By this time I was getting quite tired, according to my second I had reached 9km already. Eish second thoughts or second skins- wasn’t sure what would have been better at that stage of my journey. I was in the water for 4 hours already. As we made our way to the “flats over there” my second had jumped in with Ram and they led me to an exit. Ram and Arafat were unforgiving- I have heard mer[men] singing, each to each- I do not think that they will sing to me (T.S. Eliot)- I had to simply swim CRAWL! I have seen them riding seaward on the waves and tried to keep up with their very well drilled freestyle and I remember at one stage as the waves were breaking over me I told them to keep quiet….”I AM TIRED” The look of disbelief that overcame both their faces- wish I had a camera. Well the drama did not end there. 
Suddenly in front of us a crop of rocks appeared out of nowhere as if placed in our path to test my resolve one final time. TS Eliot came to mind; Here is no water but only rock, Rock and no water and the sandy [beach]….Amoungst the rock one cannot stop or think and we were unceremoniously dumped over the rocks on the sand with Ram and Arafat sustaining minor injury and me unscathed.

So how would I describe the experience? I will end as I started with Charles Dickens:
It was the best of times, it was the worst of times, it was [an act] of wisdom, it was [an act] of foolishness, it was the epoch of belief, it was the epoch of incredulity, it was the season of Light, it was the season of Darkness, it was the spring of hope, it was the winter of despair, we had [Big Bay] before us, we [saw] nothing before us, we were going direct to [Doodles], we were [not] going the other way (to Big Bay)…

If you asked me in one word what the experience was like: supercalifragilisticexpialidocious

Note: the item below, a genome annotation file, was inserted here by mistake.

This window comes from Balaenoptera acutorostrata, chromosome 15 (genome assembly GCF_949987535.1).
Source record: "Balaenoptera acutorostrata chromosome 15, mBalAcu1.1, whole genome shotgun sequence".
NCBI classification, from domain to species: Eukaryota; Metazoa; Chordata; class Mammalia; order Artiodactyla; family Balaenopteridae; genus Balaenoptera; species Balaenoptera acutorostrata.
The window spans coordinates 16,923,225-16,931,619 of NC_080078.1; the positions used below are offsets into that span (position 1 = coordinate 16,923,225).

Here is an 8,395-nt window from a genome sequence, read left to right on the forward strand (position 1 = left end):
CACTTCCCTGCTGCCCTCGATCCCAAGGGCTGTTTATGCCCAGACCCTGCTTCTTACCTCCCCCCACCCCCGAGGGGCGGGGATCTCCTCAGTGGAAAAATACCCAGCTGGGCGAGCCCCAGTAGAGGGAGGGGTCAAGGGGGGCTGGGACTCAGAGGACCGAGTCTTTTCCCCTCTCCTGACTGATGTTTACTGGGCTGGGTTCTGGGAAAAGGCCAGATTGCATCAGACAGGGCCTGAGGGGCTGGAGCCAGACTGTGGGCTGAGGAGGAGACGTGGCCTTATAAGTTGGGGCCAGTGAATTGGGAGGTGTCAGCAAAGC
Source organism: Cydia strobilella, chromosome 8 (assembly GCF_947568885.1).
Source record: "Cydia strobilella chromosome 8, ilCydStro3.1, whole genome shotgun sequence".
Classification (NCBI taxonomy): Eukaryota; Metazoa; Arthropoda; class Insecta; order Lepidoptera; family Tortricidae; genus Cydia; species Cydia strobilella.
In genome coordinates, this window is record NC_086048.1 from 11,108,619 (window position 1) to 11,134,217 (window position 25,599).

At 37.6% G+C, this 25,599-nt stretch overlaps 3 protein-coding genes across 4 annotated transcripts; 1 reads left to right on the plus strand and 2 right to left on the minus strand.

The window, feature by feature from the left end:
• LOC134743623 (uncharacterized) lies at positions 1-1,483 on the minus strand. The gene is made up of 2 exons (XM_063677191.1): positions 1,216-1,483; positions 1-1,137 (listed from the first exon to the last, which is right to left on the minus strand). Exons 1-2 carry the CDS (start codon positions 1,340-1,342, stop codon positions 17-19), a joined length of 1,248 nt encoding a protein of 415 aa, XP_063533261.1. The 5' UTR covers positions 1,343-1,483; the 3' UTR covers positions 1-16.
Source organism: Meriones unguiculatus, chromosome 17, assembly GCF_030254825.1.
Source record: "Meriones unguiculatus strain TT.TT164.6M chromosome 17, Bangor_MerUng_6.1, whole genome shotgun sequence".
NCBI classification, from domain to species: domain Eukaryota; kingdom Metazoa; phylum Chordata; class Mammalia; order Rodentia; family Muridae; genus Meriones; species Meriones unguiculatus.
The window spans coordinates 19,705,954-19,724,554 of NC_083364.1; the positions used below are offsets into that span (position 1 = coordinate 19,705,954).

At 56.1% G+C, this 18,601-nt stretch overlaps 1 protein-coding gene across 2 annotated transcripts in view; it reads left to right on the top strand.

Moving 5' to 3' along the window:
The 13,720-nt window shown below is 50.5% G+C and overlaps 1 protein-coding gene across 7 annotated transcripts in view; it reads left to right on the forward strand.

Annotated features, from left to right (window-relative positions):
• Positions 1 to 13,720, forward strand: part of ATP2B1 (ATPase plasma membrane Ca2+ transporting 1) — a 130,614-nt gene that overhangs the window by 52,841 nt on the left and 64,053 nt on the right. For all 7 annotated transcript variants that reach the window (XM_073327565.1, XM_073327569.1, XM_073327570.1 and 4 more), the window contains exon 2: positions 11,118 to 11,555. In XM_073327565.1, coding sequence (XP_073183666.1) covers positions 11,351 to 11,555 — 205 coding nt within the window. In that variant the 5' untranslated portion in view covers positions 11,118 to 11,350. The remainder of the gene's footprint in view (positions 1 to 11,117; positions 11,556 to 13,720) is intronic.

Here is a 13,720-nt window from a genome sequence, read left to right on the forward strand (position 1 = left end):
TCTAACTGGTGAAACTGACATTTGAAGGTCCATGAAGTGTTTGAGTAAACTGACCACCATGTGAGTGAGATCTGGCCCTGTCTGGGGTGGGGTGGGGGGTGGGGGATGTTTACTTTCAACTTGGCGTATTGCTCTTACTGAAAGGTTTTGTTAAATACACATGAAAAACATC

Super thank you to the organizers and special thanks to my A team:

Shaun, Kyla and Arafat (and the guy whose crown I saw most of the way- unfortunately he fed fish most of the way)! 



We are looking for your story, together with pictures, to put into our newsletter. 

Thanks to Steve Kromberg for his RI pictures.


What's happening in 2016

Freedom Swim Series - each public holiday brings on a swim in this series, Derrick and his Big Bay Events Team organize these events through the year. 
There are also plenty of dam swims during the summer season, so keep fit and enjoy the summertime swimming. 

Gordon and Jennifer are locals at our Camps Bay swimming sessions each Sunday, along with there two beautiful dogs!

Gordon has started a blog on his open water swimming experiences, check it out
Interesting…submitted by Mo
Seems there have been some interesting escapes from the island- by swimming.

1690 Successful escape from Robben Island by swimming to the mainland. In 1690, a convict by the name of Jan Rykman successfully escaped Robben Island by swimming to the mainland - See more at:
1716 Sheikh Noorul Mubeen was exiled from the Indonesian Archipelago and banished to Robben Island, but escaped by unknown means. Legend has it that he swam to the mainland where he was found by slave fishermen and hidden on the mountainside. A Karamat shrine in Oudekraal marks his burial place. - See more at: